By Tim Keith
Change the game by going digital with your bank’s new mover marketing strategy.
What is a “new mover” exactly? Simply put, new movers can be defined as someone currently in the moving, home-buying, or selling process. New movers are often divided into subgroups and categorized as one of the following:
- Pre-mover: defined as someone who recently listed their home on the market.
- Escrow: defined as someone who has sold their house but has not moved yet, or is under contract.
- Post-mover: defined as someone who just moved into or purchased a new home, or sold a residence.
New mover data has always provided a “sizzle factor” to bank marketers, but is often viewed as too good to be true. New mover programs provide bank marketers with the opportunity to identify consumers during a physical move—a major life event that often prompts consumers to select a new financial provider—and methodically target relevant financial messages to them.
Unfortunately, the concept of a new mover marketing program has not lived up to the hype.
The biggest issues with traditional new mover marketing programs have been practical considerations. By the time a new mover is identified, a data file is created and prepped, marketing is produced, and mail is delivered, it is often too late—the consumer has already chosen a financial provider. Additionally, the data itself can be expensive to collect, and the week-to-week quantities are relatively low in most markets. These pain points associated with traditional new mover programs are why many bank marketers have abandoned efforts to make new mover marketing programs work.
But digital marketing is changing how new mover programs are implemented by removing the logistical and financial barriers of a traditional, direct mail program.
By shifting new mover programs to a digital channel, bank marketers can now make the identification of new movers and the deployment of targeted online messages part of one automated, continuous process.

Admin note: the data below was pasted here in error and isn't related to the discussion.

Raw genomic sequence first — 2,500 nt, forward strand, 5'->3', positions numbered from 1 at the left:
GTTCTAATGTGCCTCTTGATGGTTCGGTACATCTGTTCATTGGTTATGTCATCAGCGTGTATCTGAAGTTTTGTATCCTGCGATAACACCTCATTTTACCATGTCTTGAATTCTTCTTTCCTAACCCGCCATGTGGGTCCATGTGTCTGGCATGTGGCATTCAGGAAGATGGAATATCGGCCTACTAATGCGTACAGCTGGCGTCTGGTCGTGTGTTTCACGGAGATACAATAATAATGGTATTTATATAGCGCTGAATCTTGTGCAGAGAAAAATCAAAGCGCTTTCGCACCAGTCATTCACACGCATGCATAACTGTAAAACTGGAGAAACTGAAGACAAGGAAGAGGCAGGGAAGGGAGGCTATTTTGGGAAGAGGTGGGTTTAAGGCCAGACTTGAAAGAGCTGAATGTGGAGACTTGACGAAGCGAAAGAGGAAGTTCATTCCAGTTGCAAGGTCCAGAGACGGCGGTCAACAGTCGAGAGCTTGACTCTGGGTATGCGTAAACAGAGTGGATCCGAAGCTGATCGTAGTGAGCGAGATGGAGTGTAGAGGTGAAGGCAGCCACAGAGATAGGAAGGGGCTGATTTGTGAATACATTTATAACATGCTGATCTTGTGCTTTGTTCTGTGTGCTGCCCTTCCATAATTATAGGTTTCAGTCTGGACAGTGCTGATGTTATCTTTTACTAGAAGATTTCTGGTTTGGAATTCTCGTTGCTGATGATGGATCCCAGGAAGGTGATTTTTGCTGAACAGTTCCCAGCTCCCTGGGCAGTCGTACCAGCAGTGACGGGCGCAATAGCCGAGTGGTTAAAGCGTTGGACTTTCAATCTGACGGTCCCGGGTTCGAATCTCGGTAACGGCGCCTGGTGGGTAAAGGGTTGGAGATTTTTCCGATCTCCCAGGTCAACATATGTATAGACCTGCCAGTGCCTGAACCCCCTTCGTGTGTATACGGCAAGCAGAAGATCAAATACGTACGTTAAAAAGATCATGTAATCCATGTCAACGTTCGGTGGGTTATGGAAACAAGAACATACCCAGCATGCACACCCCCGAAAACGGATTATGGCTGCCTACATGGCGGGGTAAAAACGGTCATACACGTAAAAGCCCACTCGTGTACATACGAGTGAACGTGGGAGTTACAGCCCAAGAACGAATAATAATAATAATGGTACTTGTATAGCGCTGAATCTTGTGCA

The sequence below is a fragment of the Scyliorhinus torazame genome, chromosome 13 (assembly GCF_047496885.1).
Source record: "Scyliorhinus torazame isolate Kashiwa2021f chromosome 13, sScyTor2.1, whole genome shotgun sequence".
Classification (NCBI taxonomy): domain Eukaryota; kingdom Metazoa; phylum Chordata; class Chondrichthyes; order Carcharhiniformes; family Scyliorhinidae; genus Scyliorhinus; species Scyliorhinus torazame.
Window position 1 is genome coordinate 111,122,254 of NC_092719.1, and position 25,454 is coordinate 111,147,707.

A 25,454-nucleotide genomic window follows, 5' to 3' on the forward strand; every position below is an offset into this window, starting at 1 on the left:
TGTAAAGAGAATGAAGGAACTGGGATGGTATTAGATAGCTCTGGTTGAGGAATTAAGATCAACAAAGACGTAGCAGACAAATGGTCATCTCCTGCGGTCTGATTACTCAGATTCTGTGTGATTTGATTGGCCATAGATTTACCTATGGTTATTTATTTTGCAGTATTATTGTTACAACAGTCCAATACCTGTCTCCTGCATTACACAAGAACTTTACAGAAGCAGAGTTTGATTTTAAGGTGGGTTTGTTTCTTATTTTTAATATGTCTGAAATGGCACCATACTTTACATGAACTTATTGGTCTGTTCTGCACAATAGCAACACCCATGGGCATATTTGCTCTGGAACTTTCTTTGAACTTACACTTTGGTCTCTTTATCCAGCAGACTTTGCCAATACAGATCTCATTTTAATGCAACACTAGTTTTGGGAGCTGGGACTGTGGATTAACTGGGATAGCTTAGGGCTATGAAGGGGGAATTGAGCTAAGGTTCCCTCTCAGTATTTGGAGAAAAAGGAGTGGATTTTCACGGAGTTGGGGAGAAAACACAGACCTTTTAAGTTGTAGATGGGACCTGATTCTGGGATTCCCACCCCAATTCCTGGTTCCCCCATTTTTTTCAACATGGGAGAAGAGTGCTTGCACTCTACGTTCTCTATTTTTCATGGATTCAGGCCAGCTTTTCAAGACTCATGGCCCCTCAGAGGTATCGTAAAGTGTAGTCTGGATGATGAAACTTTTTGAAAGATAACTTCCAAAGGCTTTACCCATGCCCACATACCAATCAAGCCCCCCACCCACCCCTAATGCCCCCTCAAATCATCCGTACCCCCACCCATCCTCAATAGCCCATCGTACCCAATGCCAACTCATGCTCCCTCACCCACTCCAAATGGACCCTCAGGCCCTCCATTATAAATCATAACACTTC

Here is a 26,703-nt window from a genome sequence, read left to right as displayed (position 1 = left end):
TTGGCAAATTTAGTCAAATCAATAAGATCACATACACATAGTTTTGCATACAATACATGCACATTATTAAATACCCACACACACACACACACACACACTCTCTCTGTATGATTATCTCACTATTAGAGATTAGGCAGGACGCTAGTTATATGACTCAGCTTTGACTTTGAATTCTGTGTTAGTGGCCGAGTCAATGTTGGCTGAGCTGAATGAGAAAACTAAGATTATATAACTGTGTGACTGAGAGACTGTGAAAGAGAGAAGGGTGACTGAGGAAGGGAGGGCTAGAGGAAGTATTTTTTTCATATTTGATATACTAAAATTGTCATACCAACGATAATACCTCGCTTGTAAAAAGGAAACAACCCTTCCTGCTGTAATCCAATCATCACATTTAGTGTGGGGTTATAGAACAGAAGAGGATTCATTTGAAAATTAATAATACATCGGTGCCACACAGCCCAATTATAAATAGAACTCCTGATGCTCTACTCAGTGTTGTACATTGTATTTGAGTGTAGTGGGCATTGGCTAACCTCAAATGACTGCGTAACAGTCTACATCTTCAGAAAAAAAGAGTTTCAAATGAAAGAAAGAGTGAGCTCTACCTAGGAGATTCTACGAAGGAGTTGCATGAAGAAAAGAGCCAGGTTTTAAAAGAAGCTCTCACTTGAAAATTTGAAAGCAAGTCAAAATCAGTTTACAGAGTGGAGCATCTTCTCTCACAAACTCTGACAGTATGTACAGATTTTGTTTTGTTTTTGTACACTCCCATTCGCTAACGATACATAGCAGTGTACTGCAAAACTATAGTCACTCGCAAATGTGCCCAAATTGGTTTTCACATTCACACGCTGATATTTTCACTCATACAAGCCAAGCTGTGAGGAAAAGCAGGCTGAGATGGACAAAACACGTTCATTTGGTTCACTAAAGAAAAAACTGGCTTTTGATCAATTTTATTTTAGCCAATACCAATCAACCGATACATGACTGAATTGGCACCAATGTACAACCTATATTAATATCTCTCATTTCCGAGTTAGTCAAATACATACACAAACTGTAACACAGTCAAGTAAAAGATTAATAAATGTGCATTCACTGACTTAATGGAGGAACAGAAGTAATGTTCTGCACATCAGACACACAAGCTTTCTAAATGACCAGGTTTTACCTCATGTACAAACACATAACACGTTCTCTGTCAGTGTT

What’s the biggest draw to a digital new mover program?
Potential targets are identified throughout the day, while targeted digital ads are automatically and immediately deployed on the websites that the target audience is browsing.
Since the tactics are carried out and streamlined to online channels, costs for a digital new mover program are lower due to the absence of postage and physical material expenses. Bank marketers must invest time on the front end of the program to develop the messaging strategy and associated creative treatments. But then, once the program is launched, the only ongoing time commitment is evaluating results.
Another benefit of the digital approach: the ability to view real data on how consumers are interacting with the marketing.
In a traditional new mover campaign, a physical piece of marketing collateral is sent in the mail. But bank marketers have no way of knowing how many consumers read it right away, how many set it aside for later, and how many throw it away.
Now, by utilizing digital channels for ads, bank marketers have the ability to continuously measure the number of ad impressions and resulting ad clicks.
However, while this level of tracking can provide exciting and validating insights, it is not sufficient to determine a program’s true return on investment. Best-in-class programs will integrate impression and click tracking with actual accounts and balances opened by the program’s target audience. Fully closing this loop allows the marketer to home in on the messages about their bank that resonate most with consumers who are new to their markets. This allows the marketing to become more relevant over time and turn the “sizzle factor” into real results.
As banks move further into omni-channel marketing programs, digital new mover programs are an obvious category that should grow in both popularity and relevance to the growth strategies of individual institutions. Banks have made efforts to effectively market to new movers in the past, and now with digital channels, they have a cost-effective, timely alternative for reaching this niche market.
Tim Keith is a former banker who in 2007 co-founded Infusion, a provider of data-driven direct marketing campaigns that generate strategic growth for community and regional financial institutions. He works directly with financial institutions to implement data analysis services, support marketing efforts, write and present comprehensive customer analysis, evaluate campaign results, and design strategic growth programs. Tim can be reached by email at firstname.lastname@example.org